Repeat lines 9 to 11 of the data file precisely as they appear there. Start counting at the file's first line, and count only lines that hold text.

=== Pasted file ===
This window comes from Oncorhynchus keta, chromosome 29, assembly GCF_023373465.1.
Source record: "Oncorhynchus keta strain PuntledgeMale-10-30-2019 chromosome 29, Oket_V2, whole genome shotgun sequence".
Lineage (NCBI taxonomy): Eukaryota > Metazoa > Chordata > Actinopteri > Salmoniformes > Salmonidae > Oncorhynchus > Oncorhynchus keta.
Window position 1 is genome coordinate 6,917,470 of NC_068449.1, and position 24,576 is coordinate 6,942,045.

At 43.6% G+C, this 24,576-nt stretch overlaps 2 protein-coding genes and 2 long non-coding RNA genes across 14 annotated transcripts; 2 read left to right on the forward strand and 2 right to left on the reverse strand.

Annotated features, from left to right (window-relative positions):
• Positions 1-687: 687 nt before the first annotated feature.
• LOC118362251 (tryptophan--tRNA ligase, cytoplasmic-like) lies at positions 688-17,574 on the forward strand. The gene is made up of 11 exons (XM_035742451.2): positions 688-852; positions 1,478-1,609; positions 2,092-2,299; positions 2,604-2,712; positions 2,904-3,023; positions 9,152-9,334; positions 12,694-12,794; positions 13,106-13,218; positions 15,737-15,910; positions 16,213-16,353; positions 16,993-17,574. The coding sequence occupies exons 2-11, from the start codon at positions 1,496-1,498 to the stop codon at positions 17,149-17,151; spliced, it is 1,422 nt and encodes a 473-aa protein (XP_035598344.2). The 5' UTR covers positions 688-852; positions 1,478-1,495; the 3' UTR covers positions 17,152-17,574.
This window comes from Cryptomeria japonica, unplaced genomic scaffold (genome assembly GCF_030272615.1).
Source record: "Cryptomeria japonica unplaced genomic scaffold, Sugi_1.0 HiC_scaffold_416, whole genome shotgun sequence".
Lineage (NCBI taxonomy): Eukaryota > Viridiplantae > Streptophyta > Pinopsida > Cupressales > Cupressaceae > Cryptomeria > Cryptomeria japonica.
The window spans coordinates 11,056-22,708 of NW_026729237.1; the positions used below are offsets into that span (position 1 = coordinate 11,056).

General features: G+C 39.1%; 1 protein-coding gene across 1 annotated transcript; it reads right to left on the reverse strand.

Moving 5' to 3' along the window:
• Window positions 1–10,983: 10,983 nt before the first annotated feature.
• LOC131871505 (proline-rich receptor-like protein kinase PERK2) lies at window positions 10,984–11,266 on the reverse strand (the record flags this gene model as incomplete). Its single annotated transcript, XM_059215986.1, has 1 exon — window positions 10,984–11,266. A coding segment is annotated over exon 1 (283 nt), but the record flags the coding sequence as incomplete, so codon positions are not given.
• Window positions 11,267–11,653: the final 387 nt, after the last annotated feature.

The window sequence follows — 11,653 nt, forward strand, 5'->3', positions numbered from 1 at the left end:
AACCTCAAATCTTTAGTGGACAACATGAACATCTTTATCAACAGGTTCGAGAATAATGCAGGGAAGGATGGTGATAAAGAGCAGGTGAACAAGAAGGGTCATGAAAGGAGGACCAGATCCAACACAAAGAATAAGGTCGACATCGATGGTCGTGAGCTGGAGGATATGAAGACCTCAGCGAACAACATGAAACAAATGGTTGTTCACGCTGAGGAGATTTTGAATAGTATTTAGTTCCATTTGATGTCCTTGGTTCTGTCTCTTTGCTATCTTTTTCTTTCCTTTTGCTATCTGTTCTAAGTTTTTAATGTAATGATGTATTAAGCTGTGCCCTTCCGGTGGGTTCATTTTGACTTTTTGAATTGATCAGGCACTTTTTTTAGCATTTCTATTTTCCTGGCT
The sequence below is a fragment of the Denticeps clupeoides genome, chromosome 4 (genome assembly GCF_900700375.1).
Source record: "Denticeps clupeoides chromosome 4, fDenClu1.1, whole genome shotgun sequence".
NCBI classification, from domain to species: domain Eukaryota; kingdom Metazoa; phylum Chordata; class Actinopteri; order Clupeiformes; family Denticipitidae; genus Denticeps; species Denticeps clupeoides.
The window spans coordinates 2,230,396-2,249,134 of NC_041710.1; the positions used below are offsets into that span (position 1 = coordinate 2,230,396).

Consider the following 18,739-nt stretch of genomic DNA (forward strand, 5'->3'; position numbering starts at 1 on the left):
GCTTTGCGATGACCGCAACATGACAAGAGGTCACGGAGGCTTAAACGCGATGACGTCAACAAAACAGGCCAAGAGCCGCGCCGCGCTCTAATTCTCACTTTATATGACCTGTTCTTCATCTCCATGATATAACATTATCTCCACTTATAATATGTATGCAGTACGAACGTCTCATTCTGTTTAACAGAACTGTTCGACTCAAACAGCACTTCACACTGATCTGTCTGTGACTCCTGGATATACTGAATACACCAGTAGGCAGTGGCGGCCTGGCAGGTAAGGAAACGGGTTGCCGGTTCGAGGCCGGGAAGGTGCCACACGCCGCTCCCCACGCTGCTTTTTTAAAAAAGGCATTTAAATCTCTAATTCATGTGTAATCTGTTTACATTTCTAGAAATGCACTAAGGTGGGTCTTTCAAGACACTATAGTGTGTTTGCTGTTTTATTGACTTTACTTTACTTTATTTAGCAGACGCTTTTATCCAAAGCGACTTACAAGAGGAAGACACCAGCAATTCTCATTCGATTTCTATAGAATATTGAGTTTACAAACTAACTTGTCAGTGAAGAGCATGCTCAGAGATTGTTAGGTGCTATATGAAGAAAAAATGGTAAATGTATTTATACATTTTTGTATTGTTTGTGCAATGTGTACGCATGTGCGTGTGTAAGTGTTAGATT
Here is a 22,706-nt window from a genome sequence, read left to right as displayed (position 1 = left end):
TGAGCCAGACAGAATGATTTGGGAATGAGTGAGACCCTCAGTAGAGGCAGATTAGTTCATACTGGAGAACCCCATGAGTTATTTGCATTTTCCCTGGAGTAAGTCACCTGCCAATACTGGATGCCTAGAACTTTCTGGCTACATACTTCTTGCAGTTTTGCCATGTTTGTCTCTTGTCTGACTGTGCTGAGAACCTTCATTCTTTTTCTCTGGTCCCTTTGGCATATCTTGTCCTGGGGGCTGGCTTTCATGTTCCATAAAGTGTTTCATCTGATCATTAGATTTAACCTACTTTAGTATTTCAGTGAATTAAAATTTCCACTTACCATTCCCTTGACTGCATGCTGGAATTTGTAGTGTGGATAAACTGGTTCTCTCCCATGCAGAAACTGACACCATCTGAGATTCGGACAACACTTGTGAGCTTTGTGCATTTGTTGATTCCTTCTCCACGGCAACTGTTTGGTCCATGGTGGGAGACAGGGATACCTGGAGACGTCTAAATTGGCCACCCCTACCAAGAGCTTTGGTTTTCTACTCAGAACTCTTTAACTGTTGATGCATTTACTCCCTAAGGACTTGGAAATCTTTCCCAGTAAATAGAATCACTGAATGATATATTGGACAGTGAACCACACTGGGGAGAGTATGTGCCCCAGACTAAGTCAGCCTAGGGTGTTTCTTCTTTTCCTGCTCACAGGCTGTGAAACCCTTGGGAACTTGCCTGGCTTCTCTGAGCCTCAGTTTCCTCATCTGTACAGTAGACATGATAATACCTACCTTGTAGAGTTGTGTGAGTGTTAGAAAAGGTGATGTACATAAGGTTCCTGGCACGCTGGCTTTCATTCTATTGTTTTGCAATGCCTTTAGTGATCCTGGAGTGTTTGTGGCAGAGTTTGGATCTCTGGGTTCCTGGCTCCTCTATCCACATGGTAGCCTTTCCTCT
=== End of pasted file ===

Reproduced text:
This window comes from Cryptomeria japonica, unplaced genomic scaffold (genome assembly GCF_030272615.1).
Source record: "Cryptomeria japonica unplaced genomic scaffold, Sugi_1.0 HiC_scaffold_416, whole genome shotgun sequence".
Lineage (NCBI taxonomy): Eukaryota > Viridiplantae > Streptophyta > Pinopsida > Cupressales > Cupressaceae > Cryptomeria > Cryptomeria japonica.